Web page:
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- American student, scientist
- 46th and current president of the United States
On today's episode of the 5 Things podcast: Will tapping the US oil reserve lower gas prices?
White House reporter Matthew Brown says analysts are skeptical. Plus, consumer news reporter Kelly Tyko fills us in on Black Friday, scientists are scrambling after the latest COVID-19 variant has been detected, we talk leftovers and how long they're good for and a pair of golf rivals face off in 'The Match.'
Hit play on the player above to hear the podcast and follow along with the transcript below. This transcript was automatically generated, and then edited for clarity in its current form. There may be some differences between the audio and the text.
Good morning, I'm Taylor Wilson and this is 5 Things you need to know Friday, the 26th of November, 2021. Today, rising gas prices and the government's response. Plus we have you covered for Black Friday and more.
Here are some of the top headlines.
The European Union's drug regulator has given the green light for Pfizer's COVID-19 vaccine for kids aged 5 to 11. That should clear the way for millions of kids to get the jab in time for Christmas, though, Austria has already begun doing so.
The polyp removed from President Joe Biden's colon last week was benign, but potentially pre-cancerous. That's according to a memo from his doctor this week.
And a gray wolf has been found dead after being hit by a car in California. The animal found 70 miles north of Los Angeles was the first wolf recorded so far south since 1922.
President Joe Biden earlier this week ordered the Energy Department to release some 50 million barrels of crude oil from the country's energy reserves.
The big part of the reason Americans are facing high gas prices is because oil producing countries and large companies have not ramped up the supply of oil quickly enough to meet the demand. And the smaller supply means higher prices globally, globally for oil.
That's after weeks of concerns surrounding rising gas prices around the country. But as White House reporter Matthew Brown tells us analysts are skeptical about the impact the move will have.
So this week's announcement that the White House is going to release 50 million barrels of crude oil from the nation's strategic petroleum reserve was seen as a bit of a disappointment from analysts who were expecting a much more significant investment from the White House on this front. Now, the White House has been going around for the past several weeks saying that they were going to have a significant announcement in this space. And many people were expecting a large coordinated effort from non-OPEC countries, and that maybe the White House was going to make negotiations with OPEC, which is a group of petroleum producing nations that they might see progress there to convince them to start producing more.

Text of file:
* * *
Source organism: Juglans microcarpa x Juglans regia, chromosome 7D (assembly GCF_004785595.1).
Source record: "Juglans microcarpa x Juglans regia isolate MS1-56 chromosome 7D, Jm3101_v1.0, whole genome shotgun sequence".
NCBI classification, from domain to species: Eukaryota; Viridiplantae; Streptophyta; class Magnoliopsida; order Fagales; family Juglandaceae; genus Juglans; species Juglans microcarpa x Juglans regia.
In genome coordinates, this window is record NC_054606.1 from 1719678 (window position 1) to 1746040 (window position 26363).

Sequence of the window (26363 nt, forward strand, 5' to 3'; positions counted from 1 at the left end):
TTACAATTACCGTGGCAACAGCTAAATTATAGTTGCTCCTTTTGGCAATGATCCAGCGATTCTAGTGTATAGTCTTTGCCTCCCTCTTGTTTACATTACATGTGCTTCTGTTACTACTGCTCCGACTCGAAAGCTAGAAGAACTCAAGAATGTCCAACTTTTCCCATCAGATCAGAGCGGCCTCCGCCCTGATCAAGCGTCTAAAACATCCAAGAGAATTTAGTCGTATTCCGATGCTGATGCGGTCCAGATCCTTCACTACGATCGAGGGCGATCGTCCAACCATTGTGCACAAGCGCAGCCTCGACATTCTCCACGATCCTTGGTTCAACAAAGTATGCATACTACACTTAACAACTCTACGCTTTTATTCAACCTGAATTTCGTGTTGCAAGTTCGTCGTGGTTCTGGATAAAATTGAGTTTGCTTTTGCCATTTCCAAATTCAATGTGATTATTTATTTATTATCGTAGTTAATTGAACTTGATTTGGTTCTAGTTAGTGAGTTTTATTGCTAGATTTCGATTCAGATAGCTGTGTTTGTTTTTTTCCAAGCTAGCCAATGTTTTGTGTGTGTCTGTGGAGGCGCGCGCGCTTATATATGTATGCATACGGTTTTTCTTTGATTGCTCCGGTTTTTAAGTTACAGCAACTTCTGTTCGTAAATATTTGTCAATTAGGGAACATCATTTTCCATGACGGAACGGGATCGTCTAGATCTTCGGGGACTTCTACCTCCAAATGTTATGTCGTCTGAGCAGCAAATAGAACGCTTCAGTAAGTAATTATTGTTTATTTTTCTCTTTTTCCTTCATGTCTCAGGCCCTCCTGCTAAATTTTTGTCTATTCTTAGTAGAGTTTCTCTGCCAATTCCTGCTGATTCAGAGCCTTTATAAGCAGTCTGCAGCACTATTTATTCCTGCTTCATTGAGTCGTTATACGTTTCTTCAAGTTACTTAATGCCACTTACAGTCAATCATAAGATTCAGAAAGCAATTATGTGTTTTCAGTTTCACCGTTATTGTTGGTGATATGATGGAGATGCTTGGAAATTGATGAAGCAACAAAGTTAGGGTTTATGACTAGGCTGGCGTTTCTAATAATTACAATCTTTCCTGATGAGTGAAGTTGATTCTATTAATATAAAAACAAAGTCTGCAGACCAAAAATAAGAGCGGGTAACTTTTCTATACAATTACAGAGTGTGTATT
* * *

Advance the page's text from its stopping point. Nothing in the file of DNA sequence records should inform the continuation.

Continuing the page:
But fundamentally what you're seeing in this situation is that the limits of a lot of the White House's levers here in terms of reducing the price of crude oil globally. This is a dynamic market where you're seeing countries all around the world are going through an energy crisis, and the White House is having to manage not just the price of oil here in the United States, but coordinate with other countries to see what they can do and what they can influence.
So, while Biden has a lot of influence here in that the United States is a very influential and powerful country that consumes a lot of oil, we're not the only factor here in terms of who's able to produce the oil, in terms of who's able to consume the oil and in terms of what the supply chain looks like in getting the oil from countries that are producing it to countries that need it, like high energy consumers like the United States.
American consumers can expect that around the holidays we can probably expect a decrease in gas prices just off the backs of the time of year that we're in, with the market for gas prices usually decreasing around this time of year, and also the efforts that the White House is doing here. While this initial effort from the strategic petroleum reserve was a bit of a disappointment for markets, it's by no means necessarily the end of the story for what the administration can do here.
You can read the full story with a link in today's episode description. And if you get hit with a paywall, a reminder, you can subscribe today as part of our Black Friday deal. For only a dollar a week, you get access to all great USA Today content.